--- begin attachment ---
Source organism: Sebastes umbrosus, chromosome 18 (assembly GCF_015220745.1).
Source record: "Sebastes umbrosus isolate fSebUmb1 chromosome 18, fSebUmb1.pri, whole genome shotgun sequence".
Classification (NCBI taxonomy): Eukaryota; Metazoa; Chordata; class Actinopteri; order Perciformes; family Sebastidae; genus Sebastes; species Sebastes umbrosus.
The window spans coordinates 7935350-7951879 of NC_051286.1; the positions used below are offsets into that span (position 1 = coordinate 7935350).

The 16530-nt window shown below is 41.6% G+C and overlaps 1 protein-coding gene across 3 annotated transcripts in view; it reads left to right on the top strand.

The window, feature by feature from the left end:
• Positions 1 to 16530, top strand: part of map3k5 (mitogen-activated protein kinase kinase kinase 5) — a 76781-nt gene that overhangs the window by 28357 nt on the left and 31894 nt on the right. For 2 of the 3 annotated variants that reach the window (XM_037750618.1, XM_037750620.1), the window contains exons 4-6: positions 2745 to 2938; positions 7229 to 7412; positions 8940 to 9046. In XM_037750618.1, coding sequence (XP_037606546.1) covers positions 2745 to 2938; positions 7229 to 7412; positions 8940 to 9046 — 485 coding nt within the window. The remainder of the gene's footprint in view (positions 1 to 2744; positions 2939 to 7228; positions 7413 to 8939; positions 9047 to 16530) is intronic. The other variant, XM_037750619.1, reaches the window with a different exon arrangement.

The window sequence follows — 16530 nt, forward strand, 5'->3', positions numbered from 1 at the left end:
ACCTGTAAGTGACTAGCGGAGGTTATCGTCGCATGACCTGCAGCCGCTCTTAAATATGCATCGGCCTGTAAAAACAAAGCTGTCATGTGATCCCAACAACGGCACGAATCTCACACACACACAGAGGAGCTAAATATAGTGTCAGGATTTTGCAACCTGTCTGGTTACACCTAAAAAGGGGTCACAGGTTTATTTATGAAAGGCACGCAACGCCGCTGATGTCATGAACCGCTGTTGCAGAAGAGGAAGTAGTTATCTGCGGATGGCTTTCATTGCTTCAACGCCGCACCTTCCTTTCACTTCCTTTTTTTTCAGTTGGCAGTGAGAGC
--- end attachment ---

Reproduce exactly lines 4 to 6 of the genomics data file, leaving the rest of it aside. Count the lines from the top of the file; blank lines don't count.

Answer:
The window spans coordinates 7935350-7951879 of NC_051286.1; the positions used below are offsets into that span (position 1 = coordinate 7935350).

The 16530-nt window shown below is 41.6% G+C and overlaps 1 protein-coding gene across 3 annotated transcripts in view; it reads left to right on the top strand.

The window, feature by feature from the left end: